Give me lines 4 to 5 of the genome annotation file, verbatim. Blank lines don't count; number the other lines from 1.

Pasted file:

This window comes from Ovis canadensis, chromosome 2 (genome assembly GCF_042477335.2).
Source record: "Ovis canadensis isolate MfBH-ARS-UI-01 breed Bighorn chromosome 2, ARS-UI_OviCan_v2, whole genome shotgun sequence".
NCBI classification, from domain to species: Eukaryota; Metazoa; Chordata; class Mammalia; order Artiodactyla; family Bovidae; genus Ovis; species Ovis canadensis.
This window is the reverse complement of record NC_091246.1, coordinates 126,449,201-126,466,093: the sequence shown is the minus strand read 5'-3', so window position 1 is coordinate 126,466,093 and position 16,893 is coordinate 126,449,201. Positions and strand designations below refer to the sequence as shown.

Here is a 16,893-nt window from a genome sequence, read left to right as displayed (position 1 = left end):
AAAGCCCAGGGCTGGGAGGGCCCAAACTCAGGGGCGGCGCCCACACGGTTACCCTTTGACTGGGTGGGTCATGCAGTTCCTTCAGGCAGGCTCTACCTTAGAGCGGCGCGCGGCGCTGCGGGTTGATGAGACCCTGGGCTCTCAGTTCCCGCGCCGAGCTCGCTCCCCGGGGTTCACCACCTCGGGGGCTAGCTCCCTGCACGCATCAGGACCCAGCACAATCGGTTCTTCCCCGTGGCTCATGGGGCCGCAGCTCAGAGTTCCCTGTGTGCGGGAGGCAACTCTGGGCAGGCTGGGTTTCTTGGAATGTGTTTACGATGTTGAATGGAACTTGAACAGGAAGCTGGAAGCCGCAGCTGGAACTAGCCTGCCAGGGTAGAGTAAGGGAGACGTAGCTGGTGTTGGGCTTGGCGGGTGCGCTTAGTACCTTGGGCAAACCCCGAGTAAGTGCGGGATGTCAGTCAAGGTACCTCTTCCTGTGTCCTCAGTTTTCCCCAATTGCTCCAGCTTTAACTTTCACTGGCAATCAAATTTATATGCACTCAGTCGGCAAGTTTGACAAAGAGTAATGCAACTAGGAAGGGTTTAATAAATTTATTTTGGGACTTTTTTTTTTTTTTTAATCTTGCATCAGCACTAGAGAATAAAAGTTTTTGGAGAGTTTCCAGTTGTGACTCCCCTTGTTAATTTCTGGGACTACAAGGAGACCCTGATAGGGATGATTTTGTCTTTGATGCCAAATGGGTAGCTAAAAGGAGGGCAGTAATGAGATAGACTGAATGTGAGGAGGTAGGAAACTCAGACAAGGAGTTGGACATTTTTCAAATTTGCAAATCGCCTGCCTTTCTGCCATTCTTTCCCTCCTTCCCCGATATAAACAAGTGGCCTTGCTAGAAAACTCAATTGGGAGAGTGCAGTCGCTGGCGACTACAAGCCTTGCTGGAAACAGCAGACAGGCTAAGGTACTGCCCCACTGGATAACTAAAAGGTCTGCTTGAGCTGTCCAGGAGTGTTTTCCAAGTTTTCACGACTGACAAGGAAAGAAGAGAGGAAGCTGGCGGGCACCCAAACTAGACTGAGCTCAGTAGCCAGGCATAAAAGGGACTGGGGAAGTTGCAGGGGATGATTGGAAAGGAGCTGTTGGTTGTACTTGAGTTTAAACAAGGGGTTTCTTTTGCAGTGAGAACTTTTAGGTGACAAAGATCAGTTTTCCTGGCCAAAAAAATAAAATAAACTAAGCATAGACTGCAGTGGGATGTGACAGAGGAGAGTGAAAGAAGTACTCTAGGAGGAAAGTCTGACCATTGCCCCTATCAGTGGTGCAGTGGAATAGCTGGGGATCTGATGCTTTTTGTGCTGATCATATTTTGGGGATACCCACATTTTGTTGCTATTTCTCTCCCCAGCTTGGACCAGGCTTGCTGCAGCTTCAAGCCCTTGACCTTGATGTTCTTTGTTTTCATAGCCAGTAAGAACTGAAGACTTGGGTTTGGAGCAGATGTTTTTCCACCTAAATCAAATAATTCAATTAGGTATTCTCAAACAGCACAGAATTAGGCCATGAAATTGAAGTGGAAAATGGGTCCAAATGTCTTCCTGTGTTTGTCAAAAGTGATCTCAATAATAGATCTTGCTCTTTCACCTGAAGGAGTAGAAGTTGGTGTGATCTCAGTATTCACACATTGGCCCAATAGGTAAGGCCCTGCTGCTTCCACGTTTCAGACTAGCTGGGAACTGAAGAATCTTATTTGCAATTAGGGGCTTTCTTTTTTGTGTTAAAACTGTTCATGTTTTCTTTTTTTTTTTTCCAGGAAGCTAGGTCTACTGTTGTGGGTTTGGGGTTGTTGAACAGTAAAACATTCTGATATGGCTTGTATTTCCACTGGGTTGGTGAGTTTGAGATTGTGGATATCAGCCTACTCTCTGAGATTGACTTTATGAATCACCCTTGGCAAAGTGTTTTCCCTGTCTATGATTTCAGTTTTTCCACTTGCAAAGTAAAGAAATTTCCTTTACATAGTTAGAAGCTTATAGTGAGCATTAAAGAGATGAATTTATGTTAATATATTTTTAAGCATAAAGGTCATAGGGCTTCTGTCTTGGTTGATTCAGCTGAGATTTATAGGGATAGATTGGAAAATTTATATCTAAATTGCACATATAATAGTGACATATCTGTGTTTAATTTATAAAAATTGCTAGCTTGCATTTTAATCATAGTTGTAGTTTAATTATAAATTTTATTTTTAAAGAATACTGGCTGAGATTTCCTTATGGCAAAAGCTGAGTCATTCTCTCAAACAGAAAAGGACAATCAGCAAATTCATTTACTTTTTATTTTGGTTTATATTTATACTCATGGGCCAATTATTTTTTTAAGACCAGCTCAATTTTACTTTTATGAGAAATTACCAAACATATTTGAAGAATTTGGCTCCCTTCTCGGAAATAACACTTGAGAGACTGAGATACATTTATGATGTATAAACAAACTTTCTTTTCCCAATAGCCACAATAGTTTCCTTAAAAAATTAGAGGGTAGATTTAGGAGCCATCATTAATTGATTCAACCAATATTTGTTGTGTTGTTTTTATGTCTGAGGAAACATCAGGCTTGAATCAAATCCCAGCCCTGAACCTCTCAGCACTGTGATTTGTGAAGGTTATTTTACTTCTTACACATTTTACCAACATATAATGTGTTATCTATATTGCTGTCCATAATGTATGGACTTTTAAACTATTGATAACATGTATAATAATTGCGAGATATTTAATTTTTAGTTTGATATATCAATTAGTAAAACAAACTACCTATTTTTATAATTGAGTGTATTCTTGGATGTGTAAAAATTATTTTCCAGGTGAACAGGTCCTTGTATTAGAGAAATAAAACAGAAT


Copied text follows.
This window is the reverse complement of record NC_091246.1, coordinates 126,449,201-126,466,093: the sequence shown is the minus strand read 5'-3', so window position 1 is coordinate 126,466,093 and position 16,893 is coordinate 126,449,201. Positions and strand designations below refer to the sequence as shown.

Here is a 16,893-nt window from a genome sequence, read left to right as displayed (position 1 = left end):